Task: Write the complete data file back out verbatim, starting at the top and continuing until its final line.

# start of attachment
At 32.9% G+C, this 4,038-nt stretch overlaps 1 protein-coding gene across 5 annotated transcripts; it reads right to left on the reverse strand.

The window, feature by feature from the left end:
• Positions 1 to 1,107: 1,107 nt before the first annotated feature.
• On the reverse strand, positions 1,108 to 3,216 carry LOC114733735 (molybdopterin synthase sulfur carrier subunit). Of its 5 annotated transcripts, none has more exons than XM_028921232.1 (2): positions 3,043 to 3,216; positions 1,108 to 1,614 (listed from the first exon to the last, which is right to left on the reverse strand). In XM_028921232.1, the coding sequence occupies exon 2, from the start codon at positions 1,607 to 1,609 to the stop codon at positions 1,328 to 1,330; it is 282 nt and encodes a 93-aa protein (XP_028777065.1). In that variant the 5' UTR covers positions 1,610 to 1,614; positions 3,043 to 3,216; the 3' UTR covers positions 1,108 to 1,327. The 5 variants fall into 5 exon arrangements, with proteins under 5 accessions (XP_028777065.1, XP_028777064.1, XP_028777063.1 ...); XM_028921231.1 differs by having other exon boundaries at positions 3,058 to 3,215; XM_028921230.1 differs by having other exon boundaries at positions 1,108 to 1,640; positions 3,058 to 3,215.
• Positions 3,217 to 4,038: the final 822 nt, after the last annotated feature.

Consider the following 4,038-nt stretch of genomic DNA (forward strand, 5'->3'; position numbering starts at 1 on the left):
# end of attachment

At 32.9% G+C, this 4,038-nt stretch overlaps 1 protein-coding gene across 5 annotated transcripts; it reads right to left on the reverse strand.

The window, feature by feature from the left end:
• Positions 1 to 1,107: 1,107 nt before the first annotated feature.
• On the reverse strand, positions 1,108 to 3,216 carry LOC114733735 (molybdopterin synthase sulfur carrier subunit). Of its 5 annotated transcripts, none has more exons than XM_028921232.1 (2): positions 3,043 to 3,216; positions 1,108 to 1,614 (listed from the first exon to the last, which is right to left on the reverse strand). In XM_028921232.1, the coding sequence occupies exon 2, from the start codon at positions 1,607 to 1,609 to the stop codon at positions 1,328 to 1,330; it is 282 nt and encodes a 93-aa protein (XP_028777065.1). In that variant the 5' UTR covers positions 1,610 to 1,614; positions 3,043 to 3,216; the 3' UTR covers positions 1,108 to 1,327. The 5 variants fall into 5 exon arrangements, with proteins under 5 accessions (XP_028777065.1, XP_028777064.1, XP_028777063.1 ...); XM_028921231.1 differs by having other exon boundaries at positions 3,058 to 3,215; XM_028921230.1 differs by having other exon boundaries at positions 1,108 to 1,640; positions 3,058 to 3,215.
• Positions 3,217 to 4,038: the final 822 nt, after the last annotated feature.

Consider the following 4,038-nt stretch of genomic DNA (forward strand, 5'->3'; position numbering starts at 1 on the left):